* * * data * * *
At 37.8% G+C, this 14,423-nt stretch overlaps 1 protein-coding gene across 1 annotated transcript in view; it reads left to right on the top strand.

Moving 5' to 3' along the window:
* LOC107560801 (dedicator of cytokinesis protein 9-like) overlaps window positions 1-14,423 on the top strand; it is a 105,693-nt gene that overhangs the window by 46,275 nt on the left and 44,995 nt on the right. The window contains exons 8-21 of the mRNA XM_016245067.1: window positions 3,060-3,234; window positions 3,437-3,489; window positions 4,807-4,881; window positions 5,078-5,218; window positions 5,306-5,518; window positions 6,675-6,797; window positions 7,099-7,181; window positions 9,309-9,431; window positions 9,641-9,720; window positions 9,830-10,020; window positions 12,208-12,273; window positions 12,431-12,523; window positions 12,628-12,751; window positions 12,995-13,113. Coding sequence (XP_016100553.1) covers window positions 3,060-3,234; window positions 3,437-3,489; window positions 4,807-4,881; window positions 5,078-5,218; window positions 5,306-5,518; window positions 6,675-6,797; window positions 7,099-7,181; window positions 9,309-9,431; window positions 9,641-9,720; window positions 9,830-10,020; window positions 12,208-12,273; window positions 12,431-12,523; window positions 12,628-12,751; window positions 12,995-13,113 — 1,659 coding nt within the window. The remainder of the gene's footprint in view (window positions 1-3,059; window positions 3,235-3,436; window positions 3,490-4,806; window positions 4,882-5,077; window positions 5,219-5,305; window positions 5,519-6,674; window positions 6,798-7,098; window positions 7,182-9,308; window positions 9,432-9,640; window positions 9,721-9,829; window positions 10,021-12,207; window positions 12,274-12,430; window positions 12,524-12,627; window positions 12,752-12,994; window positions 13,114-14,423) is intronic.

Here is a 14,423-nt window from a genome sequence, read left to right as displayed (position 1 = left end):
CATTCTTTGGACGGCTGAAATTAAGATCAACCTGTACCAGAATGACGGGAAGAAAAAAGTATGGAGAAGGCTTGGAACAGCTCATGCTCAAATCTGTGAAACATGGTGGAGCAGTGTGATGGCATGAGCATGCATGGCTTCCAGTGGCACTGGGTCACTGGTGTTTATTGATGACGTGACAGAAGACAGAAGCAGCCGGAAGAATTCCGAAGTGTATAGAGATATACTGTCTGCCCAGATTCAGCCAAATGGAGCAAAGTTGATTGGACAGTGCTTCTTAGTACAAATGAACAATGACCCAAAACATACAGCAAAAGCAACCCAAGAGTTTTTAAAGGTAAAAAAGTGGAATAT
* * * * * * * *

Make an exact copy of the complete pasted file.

At 37.8% G+C, this 14,423-nt stretch overlaps 1 protein-coding gene across 1 annotated transcript in view; it reads left to right on the top strand.

Moving 5' to 3' along the window:
* LOC107560801 (dedicator of cytokinesis protein 9-like) overlaps window positions 1-14,423 on the top strand; it is a 105,693-nt gene that overhangs the window by 46,275 nt on the left and 44,995 nt on the right. The window contains exons 8-21 of the mRNA XM_016245067.1: window positions 3,060-3,234; window positions 3,437-3,489; window positions 4,807-4,881; window positions 5,078-5,218; window positions 5,306-5,518; window positions 6,675-6,797; window positions 7,099-7,181; window positions 9,309-9,431; window positions 9,641-9,720; window positions 9,830-10,020; window positions 12,208-12,273; window positions 12,431-12,523; window positions 12,628-12,751; window positions 12,995-13,113. Coding sequence (XP_016100553.1) covers window positions 3,060-3,234; window positions 3,437-3,489; window positions 4,807-4,881; window positions 5,078-5,218; window positions 5,306-5,518; window positions 6,675-6,797; window positions 7,099-7,181; window positions 9,309-9,431; window positions 9,641-9,720; window positions 9,830-10,020; window positions 12,208-12,273; window positions 12,431-12,523; window positions 12,628-12,751; window positions 12,995-13,113 — 1,659 coding nt within the window. The remainder of the gene's footprint in view (window positions 1-3,059; window positions 3,235-3,436; window positions 3,490-4,806; window positions 4,882-5,077; window positions 5,219-5,305; window positions 5,519-6,674; window positions 6,798-7,098; window positions 7,182-9,308; window positions 9,432-9,640; window positions 9,721-9,829; window positions 10,021-12,207; window positions 12,274-12,430; window positions 12,524-12,627; window positions 12,752-12,994; window positions 13,114-14,423) is intronic.

Here is a 14,423-nt window from a genome sequence, read left to right as displayed (position 1 = left end):
CATTCTTTGGACGGCTGAAATTAAGATCAACCTGTACCAGAATGACGGGAAGAAAAAAGTATGGAGAAGGCTTGGAACAGCTCATGCTCAAATCTGTGAAACATGGTGGAGCAGTGTGATGGCATGAGCATGCATGGCTTCCAGTGGCACTGGGTCACTGGTGTTTATTGATGACGTGACAGAAGACAGAAGCAGCCGGAAGAATTCCGAAGTGTATAGAGATATACTGTCTGCCCAGATTCAGCCAAATGGAGCAAAGTTGATTGGACAGTGCTTCTTAGTACAAATGAACAATGACCCAAAACATACAGCAAAAGCAACCCAAGAGTTTTTAAAGGTAAAAAAGTGGAATAT